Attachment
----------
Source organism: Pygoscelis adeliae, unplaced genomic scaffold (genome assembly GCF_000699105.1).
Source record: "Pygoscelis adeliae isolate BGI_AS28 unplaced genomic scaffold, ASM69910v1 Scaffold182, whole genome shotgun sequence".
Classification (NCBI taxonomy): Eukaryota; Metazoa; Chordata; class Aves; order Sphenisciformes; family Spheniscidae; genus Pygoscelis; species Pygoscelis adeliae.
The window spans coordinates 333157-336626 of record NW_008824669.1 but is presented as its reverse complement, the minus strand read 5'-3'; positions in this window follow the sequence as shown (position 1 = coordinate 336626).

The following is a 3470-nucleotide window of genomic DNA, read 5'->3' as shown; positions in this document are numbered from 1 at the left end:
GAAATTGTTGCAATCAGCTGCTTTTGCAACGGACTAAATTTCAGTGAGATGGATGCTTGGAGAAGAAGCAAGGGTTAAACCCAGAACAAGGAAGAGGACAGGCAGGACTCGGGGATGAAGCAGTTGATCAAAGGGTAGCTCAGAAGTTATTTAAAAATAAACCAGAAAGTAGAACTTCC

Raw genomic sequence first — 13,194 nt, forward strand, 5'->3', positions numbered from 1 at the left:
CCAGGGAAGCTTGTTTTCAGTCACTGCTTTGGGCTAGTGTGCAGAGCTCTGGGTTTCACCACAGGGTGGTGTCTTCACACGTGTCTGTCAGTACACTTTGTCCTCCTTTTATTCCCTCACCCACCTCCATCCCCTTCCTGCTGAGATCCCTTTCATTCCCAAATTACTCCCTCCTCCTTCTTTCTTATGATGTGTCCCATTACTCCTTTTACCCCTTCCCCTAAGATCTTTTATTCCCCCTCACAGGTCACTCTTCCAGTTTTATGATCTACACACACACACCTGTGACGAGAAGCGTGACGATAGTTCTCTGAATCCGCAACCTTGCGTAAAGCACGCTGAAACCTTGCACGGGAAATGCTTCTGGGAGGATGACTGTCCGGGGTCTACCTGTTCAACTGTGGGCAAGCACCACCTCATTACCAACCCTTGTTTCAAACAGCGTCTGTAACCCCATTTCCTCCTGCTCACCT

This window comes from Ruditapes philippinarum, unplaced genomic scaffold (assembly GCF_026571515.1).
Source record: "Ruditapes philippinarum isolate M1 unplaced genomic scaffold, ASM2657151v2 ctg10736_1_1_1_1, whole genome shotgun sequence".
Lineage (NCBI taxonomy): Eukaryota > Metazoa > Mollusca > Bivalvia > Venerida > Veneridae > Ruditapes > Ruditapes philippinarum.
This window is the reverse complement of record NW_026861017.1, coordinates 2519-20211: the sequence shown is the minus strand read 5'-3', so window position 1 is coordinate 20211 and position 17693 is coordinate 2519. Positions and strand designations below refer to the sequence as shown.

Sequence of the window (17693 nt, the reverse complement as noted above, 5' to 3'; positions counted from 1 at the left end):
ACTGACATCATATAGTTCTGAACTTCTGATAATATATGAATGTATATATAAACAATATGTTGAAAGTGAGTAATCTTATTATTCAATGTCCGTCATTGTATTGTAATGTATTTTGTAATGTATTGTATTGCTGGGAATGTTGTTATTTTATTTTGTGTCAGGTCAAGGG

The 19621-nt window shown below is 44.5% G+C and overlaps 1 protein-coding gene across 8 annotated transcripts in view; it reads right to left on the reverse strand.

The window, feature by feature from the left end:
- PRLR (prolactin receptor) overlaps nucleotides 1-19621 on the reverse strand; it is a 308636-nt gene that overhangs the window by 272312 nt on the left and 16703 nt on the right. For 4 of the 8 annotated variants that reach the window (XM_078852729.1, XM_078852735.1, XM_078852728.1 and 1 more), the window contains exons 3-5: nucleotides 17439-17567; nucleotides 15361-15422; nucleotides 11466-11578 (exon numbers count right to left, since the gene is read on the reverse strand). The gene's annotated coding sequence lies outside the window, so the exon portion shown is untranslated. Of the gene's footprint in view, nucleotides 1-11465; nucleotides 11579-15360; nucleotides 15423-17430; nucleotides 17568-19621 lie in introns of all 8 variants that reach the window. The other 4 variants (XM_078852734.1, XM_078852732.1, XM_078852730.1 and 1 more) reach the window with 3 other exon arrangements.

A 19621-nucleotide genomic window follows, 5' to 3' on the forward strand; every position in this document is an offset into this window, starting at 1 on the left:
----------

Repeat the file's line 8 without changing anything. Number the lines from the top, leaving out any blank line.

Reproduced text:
CCAGGGAAGCTTGTTTTCAGTCACTGCTTTGGGCTAGTGTGCAGAGCTCTGGGTTTCACCACAGGGTGGTGTCTTCACACGTGTCTGTCAGTACACTTTGTCCTCCTTTTATTCCCTCACCCACCTCCATCCCCTTCCTGCTGAGATCCCTTTCATTCCCAAATTACTCCCTCCTCCTTCTTTCTTATGATGTGTCCCATTACTCCTTTTACCCCTTCCCCTAAGATCTTTTATTCCCCCTCACAGGTCACTCTTCCAGTTTTATGATCTACACACACACACCTGTGACGAGAAGCGTGACGATAGTTCTCTGAATCCGCAACCTTGCGTAAAGCACGCTGAAACCTTGCACGGGAAATGCTTCTGGGAGGATGACTGTCCGGGGTCTACCTGTTCAACTGTGGGCAAGCACCACCTCATTACCAACCCTTGTTTCAAACAGCGTCTGTAACCCCATTTCCTCCTGCTCACCT